Coomassie-stained SDS-PAGE gel of biotin-containing proteins purified from a mouse kidney extract with streptavidin Dynabeads. We excised the proteins from the gel, digested with trypsin, and analyzed the tryptic peptides using MALDI-TOF and liquid chromatography coupled to ESI-MS/MS. We analyzed all the indicated bands including those that we identified as MCCα and β.
Organization of human MCCA and MCCB structural genes
During the course of determining the structural organization of these genes by long-range PCR and direct sequencing, we identified sequences corresponding to MCCA and MCCB in the human high throughout genome sequence database (GenBank accession numbers AC026920 and AC026775, respectively). These clones contain exons encoding the complete MCCA and MCCB cDNAs and provide all exon/intron boundaries including the flanking intronic sequences with one exception (5′ flanking intronic sequence of MCCA exon 8). MCCA has 19 exons and MCCB 17 exons. Given that the draft sequence has gaps, our information on the size of some introns is incomplete.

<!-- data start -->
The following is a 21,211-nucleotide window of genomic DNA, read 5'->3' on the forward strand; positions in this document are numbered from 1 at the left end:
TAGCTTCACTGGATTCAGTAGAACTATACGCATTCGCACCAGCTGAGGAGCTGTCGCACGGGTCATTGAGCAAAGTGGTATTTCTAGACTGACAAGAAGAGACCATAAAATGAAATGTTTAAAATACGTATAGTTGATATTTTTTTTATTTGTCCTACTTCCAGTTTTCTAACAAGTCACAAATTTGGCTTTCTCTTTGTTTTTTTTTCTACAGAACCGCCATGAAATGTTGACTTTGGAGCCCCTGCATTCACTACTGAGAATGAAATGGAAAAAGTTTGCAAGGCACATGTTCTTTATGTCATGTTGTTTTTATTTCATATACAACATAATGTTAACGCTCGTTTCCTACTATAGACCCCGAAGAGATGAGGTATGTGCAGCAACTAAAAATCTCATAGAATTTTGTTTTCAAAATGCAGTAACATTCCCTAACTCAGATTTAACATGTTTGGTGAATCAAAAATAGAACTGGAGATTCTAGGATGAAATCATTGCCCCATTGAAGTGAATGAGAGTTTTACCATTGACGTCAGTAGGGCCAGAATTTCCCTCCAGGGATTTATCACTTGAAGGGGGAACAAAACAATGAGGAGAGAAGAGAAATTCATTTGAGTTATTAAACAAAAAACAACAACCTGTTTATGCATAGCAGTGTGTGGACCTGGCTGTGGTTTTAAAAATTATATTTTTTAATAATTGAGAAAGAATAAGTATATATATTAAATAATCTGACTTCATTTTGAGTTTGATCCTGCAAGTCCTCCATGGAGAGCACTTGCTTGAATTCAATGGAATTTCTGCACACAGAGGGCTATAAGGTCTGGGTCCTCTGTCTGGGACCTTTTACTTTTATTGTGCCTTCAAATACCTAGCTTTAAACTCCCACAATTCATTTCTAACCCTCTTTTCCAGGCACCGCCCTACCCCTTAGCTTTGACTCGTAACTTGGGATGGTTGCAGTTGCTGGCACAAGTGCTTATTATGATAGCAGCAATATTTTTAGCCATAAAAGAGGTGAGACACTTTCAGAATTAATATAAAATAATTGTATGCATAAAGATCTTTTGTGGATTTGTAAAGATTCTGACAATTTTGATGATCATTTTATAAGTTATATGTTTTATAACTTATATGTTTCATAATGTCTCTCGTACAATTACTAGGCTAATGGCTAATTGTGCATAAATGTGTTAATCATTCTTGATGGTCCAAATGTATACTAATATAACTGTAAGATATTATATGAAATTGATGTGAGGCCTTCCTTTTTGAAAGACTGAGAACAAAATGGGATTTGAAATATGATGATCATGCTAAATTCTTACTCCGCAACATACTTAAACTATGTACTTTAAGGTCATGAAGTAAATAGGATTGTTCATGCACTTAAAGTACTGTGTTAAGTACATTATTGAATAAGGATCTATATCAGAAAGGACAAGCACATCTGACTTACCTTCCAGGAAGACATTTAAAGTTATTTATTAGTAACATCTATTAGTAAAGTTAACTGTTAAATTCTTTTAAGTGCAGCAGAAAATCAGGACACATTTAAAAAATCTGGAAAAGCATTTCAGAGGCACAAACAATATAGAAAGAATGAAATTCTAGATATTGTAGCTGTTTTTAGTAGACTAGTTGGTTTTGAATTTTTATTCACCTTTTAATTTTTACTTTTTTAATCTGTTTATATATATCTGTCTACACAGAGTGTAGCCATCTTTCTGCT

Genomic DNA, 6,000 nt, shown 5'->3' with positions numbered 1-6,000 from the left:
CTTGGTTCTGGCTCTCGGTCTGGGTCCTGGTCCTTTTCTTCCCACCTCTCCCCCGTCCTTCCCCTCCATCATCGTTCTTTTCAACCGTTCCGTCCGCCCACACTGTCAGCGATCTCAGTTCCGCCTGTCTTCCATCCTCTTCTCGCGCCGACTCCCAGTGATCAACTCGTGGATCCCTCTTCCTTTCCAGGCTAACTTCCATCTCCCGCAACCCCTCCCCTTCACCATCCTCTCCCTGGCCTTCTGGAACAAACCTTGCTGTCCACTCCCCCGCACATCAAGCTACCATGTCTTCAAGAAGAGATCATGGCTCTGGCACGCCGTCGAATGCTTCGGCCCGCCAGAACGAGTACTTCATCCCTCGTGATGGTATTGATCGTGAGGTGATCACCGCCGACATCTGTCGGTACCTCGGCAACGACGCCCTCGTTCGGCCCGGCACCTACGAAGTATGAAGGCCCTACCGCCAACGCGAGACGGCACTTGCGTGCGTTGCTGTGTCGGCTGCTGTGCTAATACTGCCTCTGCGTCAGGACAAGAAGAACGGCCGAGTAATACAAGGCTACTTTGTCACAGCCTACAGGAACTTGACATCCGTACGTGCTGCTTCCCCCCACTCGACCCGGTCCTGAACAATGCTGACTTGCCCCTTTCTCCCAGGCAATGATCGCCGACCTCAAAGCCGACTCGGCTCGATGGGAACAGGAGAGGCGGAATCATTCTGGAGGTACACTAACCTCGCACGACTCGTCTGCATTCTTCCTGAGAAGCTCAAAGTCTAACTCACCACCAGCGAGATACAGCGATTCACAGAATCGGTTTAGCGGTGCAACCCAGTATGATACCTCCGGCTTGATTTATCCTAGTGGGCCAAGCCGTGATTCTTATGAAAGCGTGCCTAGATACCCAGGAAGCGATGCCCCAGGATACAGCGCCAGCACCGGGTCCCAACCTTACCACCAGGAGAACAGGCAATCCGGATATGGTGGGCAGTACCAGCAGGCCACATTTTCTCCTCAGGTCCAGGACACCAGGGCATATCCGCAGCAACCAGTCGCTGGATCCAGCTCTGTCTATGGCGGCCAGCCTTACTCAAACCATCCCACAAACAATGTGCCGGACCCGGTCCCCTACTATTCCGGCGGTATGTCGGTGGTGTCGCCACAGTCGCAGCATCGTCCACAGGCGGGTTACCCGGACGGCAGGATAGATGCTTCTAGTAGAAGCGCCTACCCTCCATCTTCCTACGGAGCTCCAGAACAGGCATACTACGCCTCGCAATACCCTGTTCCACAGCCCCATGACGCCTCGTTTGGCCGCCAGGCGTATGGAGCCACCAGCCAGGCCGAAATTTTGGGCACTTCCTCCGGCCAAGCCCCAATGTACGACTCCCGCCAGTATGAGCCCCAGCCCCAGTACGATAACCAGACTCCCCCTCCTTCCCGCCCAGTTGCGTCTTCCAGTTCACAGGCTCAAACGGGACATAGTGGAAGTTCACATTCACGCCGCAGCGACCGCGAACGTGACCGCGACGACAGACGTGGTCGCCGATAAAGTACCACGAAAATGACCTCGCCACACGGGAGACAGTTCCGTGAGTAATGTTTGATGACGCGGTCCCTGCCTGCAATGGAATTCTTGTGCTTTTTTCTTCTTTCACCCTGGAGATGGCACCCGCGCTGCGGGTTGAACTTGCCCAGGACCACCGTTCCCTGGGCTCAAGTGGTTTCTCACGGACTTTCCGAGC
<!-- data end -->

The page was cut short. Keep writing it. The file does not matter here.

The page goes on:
Because the MCCA gene was not mapped in the UniGene database, we searched the flanking sequence in the BAC clone containing MCCA for other mapped genes. We identified the UniGene cluster Hs.10887 represented by several ESTs present in the MCCA genomic clone and localized to 3q25-q27 (D3S1553-D3S1580). To confirm this localization, we used the Genebridge 4 radiation hybrid panel to regionally localize MCCA 3.56 cR from the WI-6365 marker corresponding to the same region on chromosome 3. Similarly, we identified UniGene cluster Hs.167531 representing several EST clones covering the 3′ end of the MCCB cDNA. This cluster maps to chromosome 5q12-q13.1 (D5S637-D5S1977).
Patients with isolated MCC deficiency have mutations in MCCA or MCCB